European Union chief Brexit negotiator Michel Barnier speaks to reporters Thursday in Brussels, Belgium, at the start of a negotiation summit. Photo by Olivier Hoslet/EPA-EFE
Oct. 17 (UPI) -- On the day European Union and British negotiators were set to begin a Brexit summit in Belgium, the two sides said Thursday they have reached a long-awaited agreement.
British Prime Minister Boris Johnson and the EU announced a new withdrawal agreement, which still requires legislative approval on both sides.
The agreement precedes Thursday's summit and a Saturday deadline that forces Johnson to request a withdrawal extension. Britain is scheduled to leave the EU on Oct. 31.
"Where there is a will, there is a deal - we have one," European Union President Jean-Claude Juncker tweeted. "It's a fair and balanced agreement for the EU and [Britain] and it is a testament to our commitment to find solutions. I recommend that [the European Commission] endorses this deal."
The EU Summit Thursday could lend approval to the deal and mark a breakthrough for the referendum that was passed by British voters in 2016.
Johnson called on British lawmakers to approve the deal.
"We've got a great new deal that takes back control -- now Parliament should get Brexit done on Saturday so we can move on to other priorities," Johnson said.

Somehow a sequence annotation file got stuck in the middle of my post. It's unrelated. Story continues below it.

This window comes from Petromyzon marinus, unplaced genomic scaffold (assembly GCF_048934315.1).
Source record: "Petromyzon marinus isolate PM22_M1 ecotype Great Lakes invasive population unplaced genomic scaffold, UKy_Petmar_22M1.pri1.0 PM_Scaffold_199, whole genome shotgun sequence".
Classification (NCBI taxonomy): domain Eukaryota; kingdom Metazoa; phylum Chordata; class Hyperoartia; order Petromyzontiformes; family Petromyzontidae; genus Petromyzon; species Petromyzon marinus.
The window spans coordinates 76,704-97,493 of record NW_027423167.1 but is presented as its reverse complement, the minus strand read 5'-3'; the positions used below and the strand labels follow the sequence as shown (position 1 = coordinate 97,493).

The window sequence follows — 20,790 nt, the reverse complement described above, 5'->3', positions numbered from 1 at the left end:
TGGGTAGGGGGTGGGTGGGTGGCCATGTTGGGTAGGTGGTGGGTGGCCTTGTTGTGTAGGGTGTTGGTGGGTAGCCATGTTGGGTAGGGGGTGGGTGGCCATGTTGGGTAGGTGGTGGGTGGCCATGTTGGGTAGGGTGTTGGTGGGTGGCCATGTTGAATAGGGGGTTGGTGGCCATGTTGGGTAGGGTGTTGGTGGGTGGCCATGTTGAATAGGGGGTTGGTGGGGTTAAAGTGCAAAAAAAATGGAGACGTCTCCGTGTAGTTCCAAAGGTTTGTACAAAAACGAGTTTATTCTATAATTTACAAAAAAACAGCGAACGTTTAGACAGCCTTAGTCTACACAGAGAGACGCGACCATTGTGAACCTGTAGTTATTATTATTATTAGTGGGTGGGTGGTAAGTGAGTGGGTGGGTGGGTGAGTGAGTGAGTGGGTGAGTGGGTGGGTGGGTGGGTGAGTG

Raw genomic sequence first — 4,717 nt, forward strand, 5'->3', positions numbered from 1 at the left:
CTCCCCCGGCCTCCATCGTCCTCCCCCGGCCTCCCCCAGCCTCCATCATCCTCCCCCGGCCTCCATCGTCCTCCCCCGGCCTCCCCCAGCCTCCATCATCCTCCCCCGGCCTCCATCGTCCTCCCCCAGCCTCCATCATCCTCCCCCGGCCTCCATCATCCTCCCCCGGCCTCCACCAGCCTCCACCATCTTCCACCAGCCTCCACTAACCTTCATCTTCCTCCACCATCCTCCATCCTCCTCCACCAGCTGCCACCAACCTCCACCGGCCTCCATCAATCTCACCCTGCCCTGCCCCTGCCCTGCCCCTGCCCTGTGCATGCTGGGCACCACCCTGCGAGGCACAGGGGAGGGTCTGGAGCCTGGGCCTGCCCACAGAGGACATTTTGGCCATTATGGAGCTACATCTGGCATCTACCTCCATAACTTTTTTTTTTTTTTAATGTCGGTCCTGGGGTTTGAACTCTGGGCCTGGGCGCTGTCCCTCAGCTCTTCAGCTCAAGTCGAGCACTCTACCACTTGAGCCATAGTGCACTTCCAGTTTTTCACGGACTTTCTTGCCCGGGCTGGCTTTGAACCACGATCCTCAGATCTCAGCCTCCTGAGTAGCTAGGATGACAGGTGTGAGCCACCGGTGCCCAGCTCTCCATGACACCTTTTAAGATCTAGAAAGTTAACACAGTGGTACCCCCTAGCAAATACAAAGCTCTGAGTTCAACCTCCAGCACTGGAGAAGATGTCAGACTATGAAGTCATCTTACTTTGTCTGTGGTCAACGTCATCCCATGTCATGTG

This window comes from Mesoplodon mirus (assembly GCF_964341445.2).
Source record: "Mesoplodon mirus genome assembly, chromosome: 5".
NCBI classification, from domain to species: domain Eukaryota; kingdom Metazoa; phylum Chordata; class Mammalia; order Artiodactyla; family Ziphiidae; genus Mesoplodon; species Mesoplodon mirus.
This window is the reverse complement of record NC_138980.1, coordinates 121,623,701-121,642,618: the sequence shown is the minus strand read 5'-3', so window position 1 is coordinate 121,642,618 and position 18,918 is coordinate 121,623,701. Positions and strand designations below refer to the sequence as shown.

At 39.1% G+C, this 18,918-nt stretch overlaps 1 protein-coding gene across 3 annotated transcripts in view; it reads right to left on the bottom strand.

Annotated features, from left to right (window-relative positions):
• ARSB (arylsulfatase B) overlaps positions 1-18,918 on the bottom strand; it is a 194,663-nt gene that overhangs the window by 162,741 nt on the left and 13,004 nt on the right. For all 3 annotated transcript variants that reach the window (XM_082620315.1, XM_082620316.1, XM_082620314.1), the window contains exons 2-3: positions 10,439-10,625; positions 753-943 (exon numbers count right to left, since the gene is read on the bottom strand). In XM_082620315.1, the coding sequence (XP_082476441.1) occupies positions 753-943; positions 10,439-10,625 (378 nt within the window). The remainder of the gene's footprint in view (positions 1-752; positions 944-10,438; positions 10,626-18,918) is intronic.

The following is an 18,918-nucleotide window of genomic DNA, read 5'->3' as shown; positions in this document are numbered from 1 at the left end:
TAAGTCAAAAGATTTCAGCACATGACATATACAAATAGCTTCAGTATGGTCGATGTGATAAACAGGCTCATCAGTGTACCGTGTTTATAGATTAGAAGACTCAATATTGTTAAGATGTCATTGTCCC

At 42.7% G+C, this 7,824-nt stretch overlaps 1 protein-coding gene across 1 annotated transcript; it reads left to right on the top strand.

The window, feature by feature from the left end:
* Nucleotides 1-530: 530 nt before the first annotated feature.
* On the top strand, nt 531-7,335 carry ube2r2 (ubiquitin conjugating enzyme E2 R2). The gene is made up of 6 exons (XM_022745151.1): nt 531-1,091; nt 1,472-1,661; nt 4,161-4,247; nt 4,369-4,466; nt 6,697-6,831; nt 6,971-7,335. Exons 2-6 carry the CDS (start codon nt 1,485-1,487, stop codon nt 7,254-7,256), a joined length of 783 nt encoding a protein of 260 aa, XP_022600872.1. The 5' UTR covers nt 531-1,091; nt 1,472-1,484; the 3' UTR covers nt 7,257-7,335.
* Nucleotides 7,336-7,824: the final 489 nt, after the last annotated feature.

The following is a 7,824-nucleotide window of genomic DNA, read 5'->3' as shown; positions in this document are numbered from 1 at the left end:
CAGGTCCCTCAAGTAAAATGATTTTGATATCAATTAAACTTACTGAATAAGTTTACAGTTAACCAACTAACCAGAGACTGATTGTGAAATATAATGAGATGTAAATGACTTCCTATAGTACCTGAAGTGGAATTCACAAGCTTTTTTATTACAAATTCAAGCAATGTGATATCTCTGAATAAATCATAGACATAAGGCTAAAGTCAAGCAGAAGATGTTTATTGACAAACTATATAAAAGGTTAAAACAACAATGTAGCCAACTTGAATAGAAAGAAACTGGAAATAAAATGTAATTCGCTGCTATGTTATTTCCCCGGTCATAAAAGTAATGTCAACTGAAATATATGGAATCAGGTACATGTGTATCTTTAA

Both sides said the new deal dismisses the Irish "backstop," a measure to maintain a "soft" trade border between Ireland and Northern Ireland. In recent weeks, Johnson had proposed instead customs checkpoints on both sides of the border.
The prospects of getting the proposed agreement approved, however, are uncertain. The Democratic Unionist Party said immediately Thursday it won't support the proposal in Parliament. Many Conservative Party members have previously indicated they won't support a deal without the DUP.
Labor Party leader Jeremy Corbyn blasted the proposed agreement and called for a second public referendum.
"From what we know, it seems the prime minister has negotiated an even worse deal than [former Prime Minister] Theresa May's, which was overwhelmingly rejected," he said. "These proposals risk triggering a race to the bottom on rights and protections: Putting food safety at risk, cutting environmental standards and workers' rights, and opening up our [health system] to a takeover by U.S. private corporations."